Lauren also shared examples of how racism is – and has historically been – a central, endemic feature of American life.
“The American paradox is a dedication to liberty and dignity lying right alongside a system of slavery that directly contradicts the idea of liberty and dignity.” The way that the founding fathers could “mark their freedom and humanity” was that they could see and view enslaved persons as not free. Slavery was necessary to clearly outline how whites were free and US citizens.
Lauren shared how she used to teach the 3/5 Compromise and how she used the language that the Compromise counted enslaved people as 3/5 of a person. This isn’t really true. Enslaved people were not considered people at the time. The Compromise was designed to give slave owners more control and political power over the enslaved. So we need to use better language to talk about past events.
How do we teach the Electoral College? Traditional narratives discuss how the founding fathers were concerned about preventing the power of the mob. But a major part of why the College was enacted was to ensure the political power of the south. A recent Atlantic article has an interesting take on this.
Discuss with your students and have them examine the New Deal Social Security package. It excluded domestic and agricultural workers. This deliberate pattern of exclusion eliminated the main employment of black citizens during the 1930s. Have kids address the question of Why this happened. Have them address the writing prompt – what is an entitlement? Who is entitled? Who is considered a deserving citizen and who can make claims from the government?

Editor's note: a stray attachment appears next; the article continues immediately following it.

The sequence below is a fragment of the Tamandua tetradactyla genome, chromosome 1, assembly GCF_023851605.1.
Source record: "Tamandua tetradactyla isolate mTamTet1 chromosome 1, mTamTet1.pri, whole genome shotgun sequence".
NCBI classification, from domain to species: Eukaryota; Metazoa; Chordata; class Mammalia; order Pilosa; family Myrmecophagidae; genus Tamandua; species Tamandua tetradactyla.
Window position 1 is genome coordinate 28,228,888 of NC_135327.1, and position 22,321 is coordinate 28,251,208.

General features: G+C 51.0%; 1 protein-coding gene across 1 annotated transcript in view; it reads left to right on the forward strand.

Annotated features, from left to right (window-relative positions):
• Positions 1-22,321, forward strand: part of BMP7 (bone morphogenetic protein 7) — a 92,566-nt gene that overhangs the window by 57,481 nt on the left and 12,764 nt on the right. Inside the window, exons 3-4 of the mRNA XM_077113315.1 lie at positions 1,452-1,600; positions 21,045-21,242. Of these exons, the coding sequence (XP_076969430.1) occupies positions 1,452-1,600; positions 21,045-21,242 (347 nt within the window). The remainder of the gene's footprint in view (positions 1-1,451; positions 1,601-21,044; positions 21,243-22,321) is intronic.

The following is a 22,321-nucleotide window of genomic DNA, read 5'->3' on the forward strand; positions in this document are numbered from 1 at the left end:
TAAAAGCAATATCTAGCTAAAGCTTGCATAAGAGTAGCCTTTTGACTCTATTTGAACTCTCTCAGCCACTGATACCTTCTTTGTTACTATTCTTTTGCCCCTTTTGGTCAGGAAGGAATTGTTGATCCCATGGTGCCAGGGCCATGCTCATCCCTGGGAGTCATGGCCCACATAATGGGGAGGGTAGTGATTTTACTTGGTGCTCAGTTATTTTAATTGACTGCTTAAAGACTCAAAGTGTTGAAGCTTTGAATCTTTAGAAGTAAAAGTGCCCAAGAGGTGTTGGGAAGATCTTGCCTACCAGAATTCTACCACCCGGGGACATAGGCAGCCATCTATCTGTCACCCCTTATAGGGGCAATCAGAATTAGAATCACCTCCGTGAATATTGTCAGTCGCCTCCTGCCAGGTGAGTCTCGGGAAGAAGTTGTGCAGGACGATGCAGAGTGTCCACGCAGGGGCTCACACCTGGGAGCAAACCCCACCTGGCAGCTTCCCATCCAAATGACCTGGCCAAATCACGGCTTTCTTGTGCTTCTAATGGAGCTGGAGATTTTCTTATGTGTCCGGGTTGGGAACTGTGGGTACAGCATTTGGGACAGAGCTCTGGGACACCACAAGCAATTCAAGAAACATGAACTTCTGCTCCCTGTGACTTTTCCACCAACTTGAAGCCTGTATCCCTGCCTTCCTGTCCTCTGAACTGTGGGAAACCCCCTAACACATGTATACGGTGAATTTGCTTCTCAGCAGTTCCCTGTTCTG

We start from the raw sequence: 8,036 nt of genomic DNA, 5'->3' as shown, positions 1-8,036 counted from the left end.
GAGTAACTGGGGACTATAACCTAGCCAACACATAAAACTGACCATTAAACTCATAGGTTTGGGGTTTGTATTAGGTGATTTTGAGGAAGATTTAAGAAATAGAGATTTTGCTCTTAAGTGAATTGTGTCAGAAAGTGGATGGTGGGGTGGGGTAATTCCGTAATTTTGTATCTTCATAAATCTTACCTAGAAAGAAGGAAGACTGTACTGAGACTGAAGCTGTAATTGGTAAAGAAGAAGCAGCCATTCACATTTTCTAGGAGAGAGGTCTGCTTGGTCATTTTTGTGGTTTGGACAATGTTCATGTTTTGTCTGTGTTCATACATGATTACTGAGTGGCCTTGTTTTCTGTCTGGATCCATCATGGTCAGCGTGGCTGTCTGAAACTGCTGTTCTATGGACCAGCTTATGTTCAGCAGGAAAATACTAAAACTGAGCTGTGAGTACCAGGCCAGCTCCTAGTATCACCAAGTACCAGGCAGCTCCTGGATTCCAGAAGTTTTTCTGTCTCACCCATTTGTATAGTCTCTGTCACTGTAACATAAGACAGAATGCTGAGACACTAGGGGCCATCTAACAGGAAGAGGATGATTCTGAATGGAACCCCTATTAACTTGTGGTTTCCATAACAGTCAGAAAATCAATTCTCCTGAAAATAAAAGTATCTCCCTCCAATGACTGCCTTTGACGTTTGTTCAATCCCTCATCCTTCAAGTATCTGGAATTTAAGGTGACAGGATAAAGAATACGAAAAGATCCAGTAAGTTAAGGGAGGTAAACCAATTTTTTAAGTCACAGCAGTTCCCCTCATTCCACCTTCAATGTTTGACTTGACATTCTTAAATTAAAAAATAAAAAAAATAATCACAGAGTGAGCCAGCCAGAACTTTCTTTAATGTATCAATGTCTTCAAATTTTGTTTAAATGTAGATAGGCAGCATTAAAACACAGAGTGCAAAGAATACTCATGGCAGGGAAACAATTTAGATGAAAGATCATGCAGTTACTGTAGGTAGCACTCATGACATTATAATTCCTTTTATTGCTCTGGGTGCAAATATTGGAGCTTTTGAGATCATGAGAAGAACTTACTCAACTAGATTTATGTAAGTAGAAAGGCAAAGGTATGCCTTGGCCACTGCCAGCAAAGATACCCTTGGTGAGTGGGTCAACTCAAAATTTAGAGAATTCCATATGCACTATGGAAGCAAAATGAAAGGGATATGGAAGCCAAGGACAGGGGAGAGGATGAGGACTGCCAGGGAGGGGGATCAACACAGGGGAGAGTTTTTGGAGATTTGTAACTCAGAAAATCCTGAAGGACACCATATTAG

The GI Bill following World War Two limited opportunities for black veterans. Whites who served in the military were able to get loans that blacks were not allowed to apply for, leading to segregated neighborhoods for generations. What political leaders pushed that legislation through? Why?
Lauren suggests that CRT can help us understand the idea of bias in evaluating primary sources. We want students to think historically and to ask questions about the evidence. So how do we ask kids to look at evidence? Perhaps even asking questions about who decides what evidence they see? Who writes the textbooks? Who designs museum displays?
She ended the session by encouraging social studies teachers to tell the whole story and to provide students with the tools they need to critically look at history:
We can better equip our students to improve the quality of life in the US by telling these sorts of stories and challenging these more progressive narratives instead of ignoring them.